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comment by kleinbl00
kleinbl00  ·  1626 days ago  ·  link  ·    ·  parent  ·  post: Why Airline Maps Look The Same

Airline maps are geographically accurate because air travel is deeply disempowering. They have been less and less abstract since the '70s because the deregulation of the airline industry has had the effect of making airline travelers less and less like luxury adventurers and more and more like breathing cargo.

"You are here" is a valuable thing to know when you're disoriented, when you're feeling oppressed, when you have no handle on the situation and no power over anyone. We now live in a society where a stewardess can have air marshals arrest you for giving them lip - air travel is plenty Kafka-esque without turning the only orienting document available into a circuit diagram.

Beautiful work, though. It absolutely belongs in advertising, where your audience is safely oriented in their own locale surrounded by possessions they have in their control. Turning the world into a system ready for the client to utilize is exactly the mental space you want to put them in. Then once they get in the plane, give them a moving map display.

"Folks, if you look to your left you'll see Mt. Hood" does not happen because the flight crew is bored. It happens because a disturbing percentage of passengers are looking for an indicator they aren't on the wrong plane.




briandmyers  ·  1615 days ago  ·  link  ·  

    "You are here" is a valuable thing to know when you're disoriented

Air NZ have a "channel" on their in-flight entertainment called "Flight Show" - it gives a graphic of the aircraft's current position on its trajectory, nearby cities (if any), airspeed, temperature outside, time-to-arrival, tons of stuff. I like it a lot.

veen  ·  1626 days ago  ·  link  ·  

If I understand you correctly, the journey matters less and less (from adventure to sleeping pill), so it's not important where you are? It's probably the reason why most airlines don't have maps anymore, or hide them somewhere deep on their site.

Have you ever had the joy of flying with Ryanair? They can get you from small airport to small airport really cheaply (30 euro is no exception) but they try to screw you over at every turn. There's a reason more than half of their Wiki page is under Criticism.

I've never looked more at a little plane icon on a map more than when I flew back from Hong Kong. My plane had those in-flight entertainment brick-iPad devices, where you can track down to the minute how long you still have to sit and down to the mile where you are. Even though you're going so fast, everything looks slow if you still need to wait 6 hours.

The map is very much for picking out where to go - when I want to go on a trip, anything is an option. It's the equivalent of throwing a dart at a world map, but you also know how to get there.

kleinbl00  ·  1626 days ago  ·  link  ·  

    If I understand you correctly, the journey matters less and less (from adventure to sleeping pill), so it's not important where you are?

Not exactly. The sense of empowerment has been so completely diminished that any totem that gives you a feeling of control rises in importance. A diagram tells you what to do - a map tells you where you are. If you are feeling active, a diagram is great. If you are feeling lost, you need a map.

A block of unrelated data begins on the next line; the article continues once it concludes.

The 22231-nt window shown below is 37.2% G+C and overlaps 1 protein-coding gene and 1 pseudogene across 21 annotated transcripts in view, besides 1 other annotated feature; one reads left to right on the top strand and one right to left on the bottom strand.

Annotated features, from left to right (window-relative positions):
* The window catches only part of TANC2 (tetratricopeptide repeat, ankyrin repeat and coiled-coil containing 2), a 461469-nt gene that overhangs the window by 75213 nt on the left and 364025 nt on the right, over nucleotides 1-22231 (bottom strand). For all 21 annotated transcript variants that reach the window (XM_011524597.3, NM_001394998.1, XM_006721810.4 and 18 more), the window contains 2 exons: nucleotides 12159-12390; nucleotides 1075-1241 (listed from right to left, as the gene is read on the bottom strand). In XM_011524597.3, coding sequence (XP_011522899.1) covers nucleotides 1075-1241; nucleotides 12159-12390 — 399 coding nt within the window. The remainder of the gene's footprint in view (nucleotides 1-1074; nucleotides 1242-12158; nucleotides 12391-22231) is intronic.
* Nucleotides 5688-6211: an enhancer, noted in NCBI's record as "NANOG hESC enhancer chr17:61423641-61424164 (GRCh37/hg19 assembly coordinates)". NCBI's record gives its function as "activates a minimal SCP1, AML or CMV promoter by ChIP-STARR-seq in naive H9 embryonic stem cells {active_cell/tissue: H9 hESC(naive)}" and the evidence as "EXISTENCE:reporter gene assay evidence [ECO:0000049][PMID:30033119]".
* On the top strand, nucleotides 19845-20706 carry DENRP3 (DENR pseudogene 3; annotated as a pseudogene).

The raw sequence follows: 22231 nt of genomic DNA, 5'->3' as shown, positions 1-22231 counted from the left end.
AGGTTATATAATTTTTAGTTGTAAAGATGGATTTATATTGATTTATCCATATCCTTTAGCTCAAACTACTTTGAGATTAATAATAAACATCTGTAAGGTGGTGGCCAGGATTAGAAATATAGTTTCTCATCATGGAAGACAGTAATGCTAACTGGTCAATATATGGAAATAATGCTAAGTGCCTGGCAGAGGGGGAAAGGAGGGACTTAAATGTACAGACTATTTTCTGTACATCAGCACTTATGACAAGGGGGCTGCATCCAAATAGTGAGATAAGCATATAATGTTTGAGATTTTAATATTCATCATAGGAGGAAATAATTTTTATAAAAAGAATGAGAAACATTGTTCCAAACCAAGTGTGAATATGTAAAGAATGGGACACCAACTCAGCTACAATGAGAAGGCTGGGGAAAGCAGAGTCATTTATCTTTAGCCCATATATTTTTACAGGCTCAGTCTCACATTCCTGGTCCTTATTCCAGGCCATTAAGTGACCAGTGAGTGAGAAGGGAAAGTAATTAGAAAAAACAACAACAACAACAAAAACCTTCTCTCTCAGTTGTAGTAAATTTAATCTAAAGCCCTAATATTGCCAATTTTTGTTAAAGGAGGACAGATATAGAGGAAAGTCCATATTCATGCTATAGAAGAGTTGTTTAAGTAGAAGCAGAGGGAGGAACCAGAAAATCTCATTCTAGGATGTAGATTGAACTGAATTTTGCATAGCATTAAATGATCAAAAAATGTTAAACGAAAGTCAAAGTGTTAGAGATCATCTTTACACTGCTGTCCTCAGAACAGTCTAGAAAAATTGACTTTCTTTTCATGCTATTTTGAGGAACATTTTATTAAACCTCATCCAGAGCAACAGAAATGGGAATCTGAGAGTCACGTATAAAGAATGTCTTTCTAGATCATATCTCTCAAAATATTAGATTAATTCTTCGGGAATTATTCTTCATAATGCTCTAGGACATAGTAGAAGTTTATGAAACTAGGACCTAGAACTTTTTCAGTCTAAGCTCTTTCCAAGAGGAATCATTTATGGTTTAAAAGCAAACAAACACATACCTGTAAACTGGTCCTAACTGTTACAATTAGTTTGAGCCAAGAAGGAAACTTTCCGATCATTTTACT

Modern air travel is all about making you feel lost. Even that barely-moving-map display counts for a lot. That's why they give it to you.

user-inactivated  ·  1626 days ago  ·  link  ·  

A natural companion to the point you're making here might be ribbonfarm's explication of the future nauseous. Indeed, air travel is cited as a prime example of the future nauseous, where—in spite of the fundamental alien weirdness of hurtling through the atmosphere at 600 mph—airlines cloak the experience in "a manufactured normalcy field" by doing things like controlling climb rates, setting bank angles, and prescribing acceleration profiles. The sum of these controls is to take what's essentially un-human and un-cognizable and render it familiar and digestible. How do maps fit in? I'm not sure, but if the theory of the future nauseous holds water, then my hunch is that the airline maps derive their particular look and format from the necessity of maintaining the manufactured normalcy field.

veen  ·  1625 days ago  ·  link  ·  

I have been looking so long for that article. Nearly impossible when all you remember is 'airplanes' and 'normal future'. Thanks for bringing it up!

elizabeth  ·  1626 days ago  ·  link  ·  

Ryanair and Wizzair are soo sneaky! They charge you for every little extra, try to trick you into buying "insurance" and do everything possible so that you don't print your ticket and pay the "check in charge" at the airport. But I guess that's how they keep the prices so low so gotta deal with that...

veen  ·  1626 days ago  ·  link  ·  

Some things Ryanair tried, fortunately unsuccessfully:

- introduce paid toilets on planes

- get fat people to pay more. Not the ones who need two chairs, nono, those already pay double. No, the person who's "just" fat but still fits in one chair, let him pay too

- have planes without windows

- have planes with "vertical seats", basically leaning against a tilted wall just so more people fit in there

- replace the copilot with a steward: "copilot is only necessary when there's an accident, so why can't the copilot replace one steward?"

kleinbl00  ·  1626 days ago  ·  link  ·  
mk  ·  1626 days ago  ·  link  ·  

veen  ·  1626 days ago  ·  link  ·  

Yeah that's the one. Greedy bastards.

kleinbl00  ·  1626 days ago  ·  link  ·  

There was an earlier one, too. The one above popped this year; Ryanair popped these in 2008 or 2010: